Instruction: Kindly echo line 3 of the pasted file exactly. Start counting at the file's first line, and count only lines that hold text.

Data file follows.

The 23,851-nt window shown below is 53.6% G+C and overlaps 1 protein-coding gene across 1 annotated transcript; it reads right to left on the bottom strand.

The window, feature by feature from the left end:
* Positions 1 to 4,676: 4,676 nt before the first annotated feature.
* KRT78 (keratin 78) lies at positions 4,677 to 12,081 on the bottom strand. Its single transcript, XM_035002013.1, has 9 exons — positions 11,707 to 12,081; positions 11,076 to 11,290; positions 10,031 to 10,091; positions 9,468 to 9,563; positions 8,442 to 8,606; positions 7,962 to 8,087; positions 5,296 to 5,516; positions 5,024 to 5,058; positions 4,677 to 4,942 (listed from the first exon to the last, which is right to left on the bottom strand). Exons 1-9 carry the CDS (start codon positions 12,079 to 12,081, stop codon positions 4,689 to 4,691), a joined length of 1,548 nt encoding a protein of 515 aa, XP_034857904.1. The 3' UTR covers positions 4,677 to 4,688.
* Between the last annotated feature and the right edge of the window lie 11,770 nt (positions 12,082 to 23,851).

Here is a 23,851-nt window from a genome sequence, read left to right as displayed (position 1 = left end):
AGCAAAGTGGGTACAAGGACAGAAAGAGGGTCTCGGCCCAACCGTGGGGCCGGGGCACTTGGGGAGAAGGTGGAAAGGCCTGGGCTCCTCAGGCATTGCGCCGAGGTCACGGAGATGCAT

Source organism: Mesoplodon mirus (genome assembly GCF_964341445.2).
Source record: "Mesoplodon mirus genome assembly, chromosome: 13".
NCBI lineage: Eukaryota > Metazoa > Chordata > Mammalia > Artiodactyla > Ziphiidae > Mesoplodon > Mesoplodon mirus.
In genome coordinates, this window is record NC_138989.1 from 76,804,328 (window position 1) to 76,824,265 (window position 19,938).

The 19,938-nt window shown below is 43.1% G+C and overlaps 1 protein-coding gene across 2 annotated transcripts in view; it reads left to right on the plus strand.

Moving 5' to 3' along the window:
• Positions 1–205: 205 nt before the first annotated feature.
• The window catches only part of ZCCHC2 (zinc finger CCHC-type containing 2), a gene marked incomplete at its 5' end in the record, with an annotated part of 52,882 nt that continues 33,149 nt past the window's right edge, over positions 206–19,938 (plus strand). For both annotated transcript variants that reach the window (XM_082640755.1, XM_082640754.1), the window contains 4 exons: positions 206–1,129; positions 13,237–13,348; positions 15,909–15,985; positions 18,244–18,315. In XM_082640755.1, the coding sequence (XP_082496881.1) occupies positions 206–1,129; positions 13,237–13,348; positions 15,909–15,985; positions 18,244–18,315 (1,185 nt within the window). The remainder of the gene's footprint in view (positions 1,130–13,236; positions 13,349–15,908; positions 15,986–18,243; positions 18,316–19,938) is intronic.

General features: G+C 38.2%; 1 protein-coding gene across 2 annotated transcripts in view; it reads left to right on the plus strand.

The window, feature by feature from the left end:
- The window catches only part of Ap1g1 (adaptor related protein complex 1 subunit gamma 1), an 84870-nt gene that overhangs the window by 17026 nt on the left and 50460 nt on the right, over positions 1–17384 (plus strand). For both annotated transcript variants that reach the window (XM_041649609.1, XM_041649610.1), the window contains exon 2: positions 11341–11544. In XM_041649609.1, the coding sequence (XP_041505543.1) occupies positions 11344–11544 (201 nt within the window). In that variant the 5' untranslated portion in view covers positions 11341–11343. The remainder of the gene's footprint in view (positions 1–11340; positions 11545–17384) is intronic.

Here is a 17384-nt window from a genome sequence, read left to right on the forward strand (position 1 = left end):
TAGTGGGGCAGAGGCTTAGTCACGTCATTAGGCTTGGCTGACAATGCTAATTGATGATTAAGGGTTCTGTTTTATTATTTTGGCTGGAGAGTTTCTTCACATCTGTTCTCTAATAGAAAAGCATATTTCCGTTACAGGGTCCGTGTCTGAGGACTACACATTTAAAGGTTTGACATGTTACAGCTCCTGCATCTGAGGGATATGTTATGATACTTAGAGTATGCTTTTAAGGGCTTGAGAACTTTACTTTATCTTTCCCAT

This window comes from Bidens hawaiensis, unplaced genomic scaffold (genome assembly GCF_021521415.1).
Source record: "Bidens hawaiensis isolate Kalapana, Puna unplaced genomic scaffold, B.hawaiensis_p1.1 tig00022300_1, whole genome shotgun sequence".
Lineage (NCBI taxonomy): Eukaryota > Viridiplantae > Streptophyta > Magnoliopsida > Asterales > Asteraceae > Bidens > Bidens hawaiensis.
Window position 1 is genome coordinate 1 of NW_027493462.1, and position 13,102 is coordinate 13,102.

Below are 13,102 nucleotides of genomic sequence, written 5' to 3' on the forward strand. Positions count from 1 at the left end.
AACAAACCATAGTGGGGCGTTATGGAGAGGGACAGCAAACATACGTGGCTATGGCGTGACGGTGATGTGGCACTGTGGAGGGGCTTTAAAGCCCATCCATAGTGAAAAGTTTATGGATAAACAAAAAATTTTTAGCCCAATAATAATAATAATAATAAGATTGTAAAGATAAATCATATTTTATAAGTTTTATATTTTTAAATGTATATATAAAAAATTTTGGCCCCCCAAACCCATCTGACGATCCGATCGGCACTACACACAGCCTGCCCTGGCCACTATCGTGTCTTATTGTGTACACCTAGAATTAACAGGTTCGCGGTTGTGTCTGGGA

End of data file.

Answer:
* Positions 1 to 4,676: 4,676 nt before the first annotated feature.